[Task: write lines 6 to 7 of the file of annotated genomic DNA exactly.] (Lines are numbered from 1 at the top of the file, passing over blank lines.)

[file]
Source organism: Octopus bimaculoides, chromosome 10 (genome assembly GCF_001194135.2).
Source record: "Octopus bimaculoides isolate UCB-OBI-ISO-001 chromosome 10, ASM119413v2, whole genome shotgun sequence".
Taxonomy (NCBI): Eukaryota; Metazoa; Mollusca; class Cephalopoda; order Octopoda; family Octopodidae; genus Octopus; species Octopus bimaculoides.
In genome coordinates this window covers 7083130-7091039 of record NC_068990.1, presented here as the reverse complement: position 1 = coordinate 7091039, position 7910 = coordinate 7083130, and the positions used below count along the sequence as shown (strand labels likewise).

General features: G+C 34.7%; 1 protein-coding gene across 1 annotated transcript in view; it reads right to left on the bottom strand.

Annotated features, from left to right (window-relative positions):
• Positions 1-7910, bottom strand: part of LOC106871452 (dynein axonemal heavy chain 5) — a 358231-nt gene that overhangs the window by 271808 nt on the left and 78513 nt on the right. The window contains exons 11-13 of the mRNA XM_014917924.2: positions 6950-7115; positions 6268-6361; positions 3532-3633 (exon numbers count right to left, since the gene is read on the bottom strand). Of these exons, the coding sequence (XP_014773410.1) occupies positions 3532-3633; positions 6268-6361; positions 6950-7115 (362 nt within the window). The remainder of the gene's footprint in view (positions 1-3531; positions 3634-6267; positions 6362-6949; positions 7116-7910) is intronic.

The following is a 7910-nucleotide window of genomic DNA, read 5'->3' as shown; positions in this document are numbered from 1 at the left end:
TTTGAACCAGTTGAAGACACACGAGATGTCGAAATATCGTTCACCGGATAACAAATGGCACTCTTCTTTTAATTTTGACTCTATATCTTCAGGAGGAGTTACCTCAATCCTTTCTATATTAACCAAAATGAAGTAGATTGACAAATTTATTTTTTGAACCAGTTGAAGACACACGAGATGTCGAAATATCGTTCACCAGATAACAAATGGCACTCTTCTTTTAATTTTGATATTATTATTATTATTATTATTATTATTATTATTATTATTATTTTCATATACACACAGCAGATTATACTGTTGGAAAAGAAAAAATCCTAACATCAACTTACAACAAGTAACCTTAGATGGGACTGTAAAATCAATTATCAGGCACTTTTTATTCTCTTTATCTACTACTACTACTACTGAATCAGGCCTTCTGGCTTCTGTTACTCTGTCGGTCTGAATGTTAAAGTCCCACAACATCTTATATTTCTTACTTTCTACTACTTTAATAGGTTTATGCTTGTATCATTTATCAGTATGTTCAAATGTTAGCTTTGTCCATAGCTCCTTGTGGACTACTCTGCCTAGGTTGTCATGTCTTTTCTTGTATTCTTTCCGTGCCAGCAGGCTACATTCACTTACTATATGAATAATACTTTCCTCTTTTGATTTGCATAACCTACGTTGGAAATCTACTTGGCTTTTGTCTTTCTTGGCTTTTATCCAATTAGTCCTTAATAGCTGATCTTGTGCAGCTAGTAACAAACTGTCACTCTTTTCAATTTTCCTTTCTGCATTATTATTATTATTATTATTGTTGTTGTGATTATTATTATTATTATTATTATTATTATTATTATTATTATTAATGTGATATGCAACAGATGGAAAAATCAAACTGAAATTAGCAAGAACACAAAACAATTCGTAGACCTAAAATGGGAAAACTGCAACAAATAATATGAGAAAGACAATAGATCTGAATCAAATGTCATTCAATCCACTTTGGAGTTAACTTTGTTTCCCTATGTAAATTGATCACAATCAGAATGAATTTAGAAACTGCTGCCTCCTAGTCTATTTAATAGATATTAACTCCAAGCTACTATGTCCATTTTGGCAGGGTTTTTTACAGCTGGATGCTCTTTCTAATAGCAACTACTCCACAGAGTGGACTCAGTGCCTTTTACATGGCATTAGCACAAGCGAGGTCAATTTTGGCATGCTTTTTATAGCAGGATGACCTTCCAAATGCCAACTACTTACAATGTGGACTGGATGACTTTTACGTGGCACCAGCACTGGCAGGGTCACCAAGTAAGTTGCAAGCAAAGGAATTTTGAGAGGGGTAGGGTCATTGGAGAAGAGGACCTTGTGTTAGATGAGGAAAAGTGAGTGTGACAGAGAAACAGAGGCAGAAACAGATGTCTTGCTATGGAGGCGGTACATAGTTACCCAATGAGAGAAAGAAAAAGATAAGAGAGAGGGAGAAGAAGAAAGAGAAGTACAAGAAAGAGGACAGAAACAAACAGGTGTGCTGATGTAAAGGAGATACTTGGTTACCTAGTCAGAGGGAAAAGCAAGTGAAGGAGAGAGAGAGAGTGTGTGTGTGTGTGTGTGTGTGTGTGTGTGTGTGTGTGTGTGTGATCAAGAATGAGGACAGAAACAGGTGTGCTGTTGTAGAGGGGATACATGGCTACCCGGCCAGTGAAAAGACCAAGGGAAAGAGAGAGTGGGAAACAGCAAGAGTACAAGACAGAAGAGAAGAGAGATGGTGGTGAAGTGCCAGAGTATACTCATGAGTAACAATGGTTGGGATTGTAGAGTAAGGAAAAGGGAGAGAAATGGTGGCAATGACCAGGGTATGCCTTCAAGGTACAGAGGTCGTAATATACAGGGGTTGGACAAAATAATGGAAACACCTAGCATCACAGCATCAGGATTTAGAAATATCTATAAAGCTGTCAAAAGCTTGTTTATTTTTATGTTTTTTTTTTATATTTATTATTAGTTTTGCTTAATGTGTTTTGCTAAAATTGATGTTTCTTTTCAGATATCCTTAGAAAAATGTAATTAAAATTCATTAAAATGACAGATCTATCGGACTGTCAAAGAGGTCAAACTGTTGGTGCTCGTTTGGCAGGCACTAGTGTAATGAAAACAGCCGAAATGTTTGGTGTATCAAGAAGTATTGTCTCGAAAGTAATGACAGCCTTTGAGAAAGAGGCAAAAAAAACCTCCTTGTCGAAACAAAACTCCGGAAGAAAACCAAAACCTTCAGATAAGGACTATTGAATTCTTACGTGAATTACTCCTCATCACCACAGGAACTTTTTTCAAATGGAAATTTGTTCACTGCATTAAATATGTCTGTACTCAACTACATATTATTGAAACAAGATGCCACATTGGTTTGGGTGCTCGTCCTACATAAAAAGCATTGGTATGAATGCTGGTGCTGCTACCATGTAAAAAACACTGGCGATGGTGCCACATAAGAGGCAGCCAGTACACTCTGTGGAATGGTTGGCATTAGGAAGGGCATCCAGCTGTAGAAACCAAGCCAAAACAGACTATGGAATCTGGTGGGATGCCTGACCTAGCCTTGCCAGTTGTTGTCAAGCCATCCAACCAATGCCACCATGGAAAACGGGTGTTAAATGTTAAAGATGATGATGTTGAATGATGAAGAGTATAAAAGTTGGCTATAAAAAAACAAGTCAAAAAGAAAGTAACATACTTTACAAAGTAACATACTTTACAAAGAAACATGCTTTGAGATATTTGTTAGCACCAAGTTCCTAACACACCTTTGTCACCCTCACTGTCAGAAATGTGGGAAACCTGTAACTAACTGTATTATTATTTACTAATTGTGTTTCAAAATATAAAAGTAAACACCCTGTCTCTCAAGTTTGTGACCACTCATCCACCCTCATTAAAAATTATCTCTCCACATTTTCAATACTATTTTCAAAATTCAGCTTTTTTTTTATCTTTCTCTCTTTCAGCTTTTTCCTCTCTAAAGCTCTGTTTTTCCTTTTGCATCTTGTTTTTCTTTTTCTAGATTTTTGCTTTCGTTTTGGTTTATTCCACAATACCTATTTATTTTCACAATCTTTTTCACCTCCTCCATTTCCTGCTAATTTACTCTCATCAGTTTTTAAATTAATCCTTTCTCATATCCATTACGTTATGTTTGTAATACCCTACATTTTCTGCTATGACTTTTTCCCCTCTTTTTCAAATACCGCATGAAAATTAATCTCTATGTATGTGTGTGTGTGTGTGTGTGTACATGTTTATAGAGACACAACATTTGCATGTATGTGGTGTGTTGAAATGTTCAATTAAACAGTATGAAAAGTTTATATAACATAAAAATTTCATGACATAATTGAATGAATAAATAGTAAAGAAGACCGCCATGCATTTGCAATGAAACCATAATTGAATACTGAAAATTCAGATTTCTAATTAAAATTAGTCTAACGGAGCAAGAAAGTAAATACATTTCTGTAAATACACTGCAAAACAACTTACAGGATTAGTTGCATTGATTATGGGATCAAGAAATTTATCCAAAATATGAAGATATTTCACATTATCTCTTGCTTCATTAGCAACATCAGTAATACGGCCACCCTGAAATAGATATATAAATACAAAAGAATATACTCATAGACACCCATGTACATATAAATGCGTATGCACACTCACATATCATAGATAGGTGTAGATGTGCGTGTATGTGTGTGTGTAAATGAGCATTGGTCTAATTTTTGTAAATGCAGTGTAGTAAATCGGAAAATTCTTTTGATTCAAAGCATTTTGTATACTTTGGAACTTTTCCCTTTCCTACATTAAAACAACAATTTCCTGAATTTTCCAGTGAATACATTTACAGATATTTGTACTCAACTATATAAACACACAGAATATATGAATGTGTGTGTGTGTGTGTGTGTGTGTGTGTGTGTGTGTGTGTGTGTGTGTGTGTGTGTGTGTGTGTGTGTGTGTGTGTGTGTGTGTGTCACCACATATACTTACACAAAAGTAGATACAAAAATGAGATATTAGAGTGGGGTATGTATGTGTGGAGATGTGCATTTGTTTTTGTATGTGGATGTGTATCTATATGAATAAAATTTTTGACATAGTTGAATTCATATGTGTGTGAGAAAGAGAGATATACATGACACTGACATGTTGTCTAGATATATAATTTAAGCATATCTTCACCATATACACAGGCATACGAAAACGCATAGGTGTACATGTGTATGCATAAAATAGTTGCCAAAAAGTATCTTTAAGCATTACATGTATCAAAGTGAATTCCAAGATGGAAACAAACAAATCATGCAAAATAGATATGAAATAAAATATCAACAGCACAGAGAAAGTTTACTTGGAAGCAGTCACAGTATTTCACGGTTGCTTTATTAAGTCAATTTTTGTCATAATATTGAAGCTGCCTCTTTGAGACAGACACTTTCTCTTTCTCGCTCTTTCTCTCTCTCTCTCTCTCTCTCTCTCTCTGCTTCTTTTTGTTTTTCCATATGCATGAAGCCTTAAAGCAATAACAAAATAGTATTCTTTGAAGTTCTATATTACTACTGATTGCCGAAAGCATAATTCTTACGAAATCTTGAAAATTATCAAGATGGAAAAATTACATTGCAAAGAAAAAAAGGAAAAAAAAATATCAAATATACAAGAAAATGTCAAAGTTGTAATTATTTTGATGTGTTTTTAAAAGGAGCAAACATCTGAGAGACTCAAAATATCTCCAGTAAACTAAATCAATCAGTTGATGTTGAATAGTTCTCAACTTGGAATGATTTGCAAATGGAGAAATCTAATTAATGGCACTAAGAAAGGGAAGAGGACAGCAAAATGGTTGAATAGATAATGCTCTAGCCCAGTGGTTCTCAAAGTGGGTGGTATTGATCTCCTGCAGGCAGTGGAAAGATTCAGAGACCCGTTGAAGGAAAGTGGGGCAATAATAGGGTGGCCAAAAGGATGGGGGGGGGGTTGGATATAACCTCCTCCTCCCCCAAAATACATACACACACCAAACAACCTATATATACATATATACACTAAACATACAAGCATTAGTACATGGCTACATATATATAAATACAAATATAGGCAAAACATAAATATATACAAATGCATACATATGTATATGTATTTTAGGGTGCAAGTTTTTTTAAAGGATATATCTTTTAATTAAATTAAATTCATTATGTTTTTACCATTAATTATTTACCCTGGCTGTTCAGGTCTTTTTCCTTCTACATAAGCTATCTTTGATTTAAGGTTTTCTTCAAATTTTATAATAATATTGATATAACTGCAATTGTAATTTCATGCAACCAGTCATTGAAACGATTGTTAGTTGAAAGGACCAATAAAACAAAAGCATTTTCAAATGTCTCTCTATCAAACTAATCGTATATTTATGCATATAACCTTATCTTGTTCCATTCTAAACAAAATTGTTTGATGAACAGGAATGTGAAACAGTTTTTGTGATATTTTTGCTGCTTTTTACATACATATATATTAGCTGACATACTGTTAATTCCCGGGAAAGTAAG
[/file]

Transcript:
Annotated features, from left to right (window-relative positions):
• Positions 1-7910, bottom strand: part of LOC106871452 (dynein axonemal heavy chain 5) — a 358231-nt gene that overhangs the window by 271808 nt on the left and 78513 nt on the right. The window contains exons 11-13 of the mRNA XM_014917924.2: positions 6950-7115; positions 6268-6361; positions 3532-3633 (exon numbers count right to left, since the gene is read on the bottom strand). Of these exons, the coding sequence (XP_014773410.1) occupies positions 3532-3633; positions 6268-6361; positions 6950-7115 (362 nt within the window). The remainder of the gene's footprint in view (positions 1-3531; positions 3634-6267; positions 6362-6949; positions 7116-7910) is intronic.